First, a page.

United Therapeutics agrees with all these proposed changes, including proposed coverage criteria for PH ILD in accordance with the INCREASE clinical trial inclusion criteria, and the addition of ICD 10 Code I27.23, and removal of I27.24, we believe, is also appropriate. So in agreement with that, as well. And I believe that is the last slide.

Oh, sorry. Last slide.

In conclusion, once again PH ILD is a serious, progressive disease characterized by very poor survival. Treprostinil inhalation solution is the only FDA approved treatment for PH ILD. Medicare patients will be best served if the DME MACs provide the proposed coverage as soon as possible.

And I'll stop there, and I'm not sure if we're opening this up to questions, but happy to take any questions, as well.

Thank you, Dr. Nathan.

I am going to mute your line and turn it back over to Dr. Hoover for the time being.

Thank you, Dr. Nathan, and to answer your question, we don't have a Q and A session on this, officially. If there are questions that the medical directors have of a presenter, there have been occasions when we've asked questions but, in your case, I'd don't know if any of the other medical directors have any questions, but I suspect not so—. We would like to thank all members of the public and the stakeholders that attended today's open meeting, and especially thank you Dr. Nathan for taking the time out to present your oral comments.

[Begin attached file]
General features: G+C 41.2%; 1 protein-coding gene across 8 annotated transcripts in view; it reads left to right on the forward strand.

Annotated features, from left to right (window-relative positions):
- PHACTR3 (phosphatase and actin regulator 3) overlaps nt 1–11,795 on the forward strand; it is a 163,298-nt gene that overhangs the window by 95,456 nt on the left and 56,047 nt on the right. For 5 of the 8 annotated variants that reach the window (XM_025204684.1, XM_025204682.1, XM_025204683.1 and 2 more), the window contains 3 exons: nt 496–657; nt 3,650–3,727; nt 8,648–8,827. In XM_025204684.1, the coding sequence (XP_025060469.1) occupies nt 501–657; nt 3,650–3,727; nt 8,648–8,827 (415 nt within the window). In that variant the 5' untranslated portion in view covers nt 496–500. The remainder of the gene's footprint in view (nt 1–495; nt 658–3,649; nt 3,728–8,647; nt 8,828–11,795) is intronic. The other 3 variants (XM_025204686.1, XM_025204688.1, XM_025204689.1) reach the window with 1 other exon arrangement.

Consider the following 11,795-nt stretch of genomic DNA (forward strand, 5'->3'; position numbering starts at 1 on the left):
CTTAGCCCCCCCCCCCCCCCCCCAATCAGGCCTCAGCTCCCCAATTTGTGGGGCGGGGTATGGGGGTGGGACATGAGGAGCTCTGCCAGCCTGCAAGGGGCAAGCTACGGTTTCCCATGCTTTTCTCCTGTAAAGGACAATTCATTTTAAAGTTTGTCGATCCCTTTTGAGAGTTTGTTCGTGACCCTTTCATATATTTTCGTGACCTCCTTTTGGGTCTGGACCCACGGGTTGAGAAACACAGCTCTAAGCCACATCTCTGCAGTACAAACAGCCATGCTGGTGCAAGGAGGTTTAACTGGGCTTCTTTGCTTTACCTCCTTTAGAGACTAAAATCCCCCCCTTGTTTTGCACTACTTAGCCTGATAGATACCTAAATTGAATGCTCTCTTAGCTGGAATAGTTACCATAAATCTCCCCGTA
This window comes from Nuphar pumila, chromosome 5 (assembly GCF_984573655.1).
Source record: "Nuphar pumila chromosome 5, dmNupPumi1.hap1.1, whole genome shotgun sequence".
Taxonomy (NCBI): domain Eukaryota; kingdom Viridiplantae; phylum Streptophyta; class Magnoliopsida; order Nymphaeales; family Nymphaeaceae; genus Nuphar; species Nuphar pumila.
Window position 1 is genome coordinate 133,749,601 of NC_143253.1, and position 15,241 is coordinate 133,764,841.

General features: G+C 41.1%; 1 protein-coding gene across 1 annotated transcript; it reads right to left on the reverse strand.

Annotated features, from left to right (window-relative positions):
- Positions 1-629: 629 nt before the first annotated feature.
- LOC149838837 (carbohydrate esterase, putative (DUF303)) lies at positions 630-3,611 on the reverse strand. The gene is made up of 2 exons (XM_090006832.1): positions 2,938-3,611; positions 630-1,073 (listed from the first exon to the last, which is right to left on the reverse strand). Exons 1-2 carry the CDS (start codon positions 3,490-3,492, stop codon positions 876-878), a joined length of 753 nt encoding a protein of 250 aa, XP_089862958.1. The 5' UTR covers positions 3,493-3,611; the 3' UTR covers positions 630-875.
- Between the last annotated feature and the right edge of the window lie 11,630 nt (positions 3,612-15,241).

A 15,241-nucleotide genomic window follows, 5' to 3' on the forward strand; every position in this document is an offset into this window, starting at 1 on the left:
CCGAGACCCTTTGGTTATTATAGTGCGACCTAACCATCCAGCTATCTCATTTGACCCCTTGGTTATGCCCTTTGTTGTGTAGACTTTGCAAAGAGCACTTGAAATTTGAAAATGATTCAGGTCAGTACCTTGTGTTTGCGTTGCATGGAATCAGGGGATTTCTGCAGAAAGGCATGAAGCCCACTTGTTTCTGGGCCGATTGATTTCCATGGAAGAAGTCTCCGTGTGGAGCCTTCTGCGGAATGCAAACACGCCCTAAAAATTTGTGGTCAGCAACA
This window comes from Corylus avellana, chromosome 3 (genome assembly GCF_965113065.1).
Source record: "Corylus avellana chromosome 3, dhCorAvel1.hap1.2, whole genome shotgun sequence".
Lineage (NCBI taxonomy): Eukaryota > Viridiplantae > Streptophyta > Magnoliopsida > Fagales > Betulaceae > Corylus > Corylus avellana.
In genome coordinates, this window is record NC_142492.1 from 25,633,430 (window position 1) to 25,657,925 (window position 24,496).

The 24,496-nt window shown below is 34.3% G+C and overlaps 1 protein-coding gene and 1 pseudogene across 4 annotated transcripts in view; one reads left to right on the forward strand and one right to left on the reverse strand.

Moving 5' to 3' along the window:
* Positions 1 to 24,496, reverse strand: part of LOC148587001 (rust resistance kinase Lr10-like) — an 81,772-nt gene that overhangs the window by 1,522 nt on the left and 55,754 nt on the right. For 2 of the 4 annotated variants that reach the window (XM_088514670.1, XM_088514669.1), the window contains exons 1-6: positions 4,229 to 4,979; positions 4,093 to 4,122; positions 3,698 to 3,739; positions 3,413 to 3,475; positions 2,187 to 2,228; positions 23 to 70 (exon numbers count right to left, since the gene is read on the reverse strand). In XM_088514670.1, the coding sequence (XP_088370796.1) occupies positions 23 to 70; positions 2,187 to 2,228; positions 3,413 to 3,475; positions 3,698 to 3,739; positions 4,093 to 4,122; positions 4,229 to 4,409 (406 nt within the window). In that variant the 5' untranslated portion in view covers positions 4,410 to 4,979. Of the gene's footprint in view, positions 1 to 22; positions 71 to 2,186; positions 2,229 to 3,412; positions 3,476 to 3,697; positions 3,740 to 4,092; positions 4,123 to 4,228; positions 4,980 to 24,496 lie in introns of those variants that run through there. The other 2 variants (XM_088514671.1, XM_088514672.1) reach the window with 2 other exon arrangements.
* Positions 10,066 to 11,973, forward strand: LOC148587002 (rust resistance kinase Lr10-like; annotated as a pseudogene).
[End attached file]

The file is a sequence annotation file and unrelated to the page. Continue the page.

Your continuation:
Once again, please remember to send your comments in writing.

If you have any full text peer reviewed articles to help support your comments that are not included in the proposed LCD's bibliography, please send them along as well.

As a reminder, as I mentioned earlier, the comment period will end on Saturday, November the 13th, 2021.

Once again, the e-mail address for sending comments is NEBLCDcomments (that's plural) at CGSadmin dot com, NEBLCDcomments@ (at symbol) CGSadmin dot com.

Once we have considered and collated all the written comments received during the comment period, we’ll consider any changes necessary to the proposed LCD. In addition, the DME MACs will address comments, in a response to comments document that will come out with the final LCD. For any updates, please refer to the DME MAC website.

I would encourage you to sign up for our Listservs, and that information is available on each of the DME MAC websites for doing that.

Thanks to everyone for their participation today, and we will adjourn the meeting at this time.

Thank you, Belinda.

Thank you, Dr. Hoover.


Last Updated Dec 17 , 2021